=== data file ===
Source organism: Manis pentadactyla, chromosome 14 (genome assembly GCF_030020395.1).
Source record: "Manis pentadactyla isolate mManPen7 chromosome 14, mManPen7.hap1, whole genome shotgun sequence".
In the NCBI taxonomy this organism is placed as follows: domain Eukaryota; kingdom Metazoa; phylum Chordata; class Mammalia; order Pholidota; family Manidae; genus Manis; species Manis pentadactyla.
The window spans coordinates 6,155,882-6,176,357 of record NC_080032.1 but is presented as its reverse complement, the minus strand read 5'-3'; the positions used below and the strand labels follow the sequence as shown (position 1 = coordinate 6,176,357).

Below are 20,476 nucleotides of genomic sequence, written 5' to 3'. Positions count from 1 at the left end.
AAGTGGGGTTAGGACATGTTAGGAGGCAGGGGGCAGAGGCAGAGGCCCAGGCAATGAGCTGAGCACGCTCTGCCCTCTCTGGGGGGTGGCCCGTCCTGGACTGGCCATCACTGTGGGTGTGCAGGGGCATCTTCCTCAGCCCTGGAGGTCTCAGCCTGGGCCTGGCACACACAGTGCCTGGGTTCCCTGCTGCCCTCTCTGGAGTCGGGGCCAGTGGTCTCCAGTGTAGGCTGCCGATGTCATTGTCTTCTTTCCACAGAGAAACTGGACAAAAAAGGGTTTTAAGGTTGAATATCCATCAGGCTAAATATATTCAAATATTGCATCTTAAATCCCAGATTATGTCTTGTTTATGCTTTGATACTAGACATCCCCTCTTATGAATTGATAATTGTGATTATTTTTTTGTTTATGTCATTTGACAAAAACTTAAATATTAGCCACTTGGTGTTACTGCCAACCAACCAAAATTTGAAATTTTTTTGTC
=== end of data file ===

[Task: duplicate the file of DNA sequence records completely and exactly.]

Source organism: Manis pentadactyla, chromosome 14 (genome assembly GCF_030020395.1).
Source record: "Manis pentadactyla isolate mManPen7 chromosome 14, mManPen7.hap1, whole genome shotgun sequence".
In the NCBI taxonomy this organism is placed as follows: domain Eukaryota; kingdom Metazoa; phylum Chordata; class Mammalia; order Pholidota; family Manidae; genus Manis; species Manis pentadactyla.
The window spans coordinates 6,155,882-6,176,357 of record NC_080032.1 but is presented as its reverse complement, the minus strand read 5'-3'; the positions used below and the strand labels follow the sequence as shown (position 1 = coordinate 6,176,357).

Below are 20,476 nucleotides of genomic sequence, written 5' to 3'. Positions count from 1 at the left end.
AAGTGGGGTTAGGACATGTTAGGAGGCAGGGGGCAGAGGCAGAGGCCCAGGCAATGAGCTGAGCACGCTCTGCCCTCTCTGGGGGGTGGCCCGTCCTGGACTGGCCATCACTGTGGGTGTGCAGGGGCATCTTCCTCAGCCCTGGAGGTCTCAGCCTGGGCCTGGCACACACAGTGCCTGGGTTCCCTGCTGCCCTCTCTGGAGTCGGGGCCAGTGGTCTCCAGTGTAGGCTGCCGATGTCATTGTCTTCTTTCCACAGAGAAACTGGACAAAAAAGGGTTTTAAGGTTGAATATCCATCAGGCTAAATATATTCAAATATTGCATCTTAAATCCCAGATTATGTCTTGTTTATGCTTTGATACTAGACATCCCCTCTTATGAATTGATAATTGTGATTATTTTTTTGTTTATGTCATTTGACAAAAACTTAAATATTAGCCACTTGGTGTTACTGCCAACCAACCAAAATTTGAAATTTTTTTGTC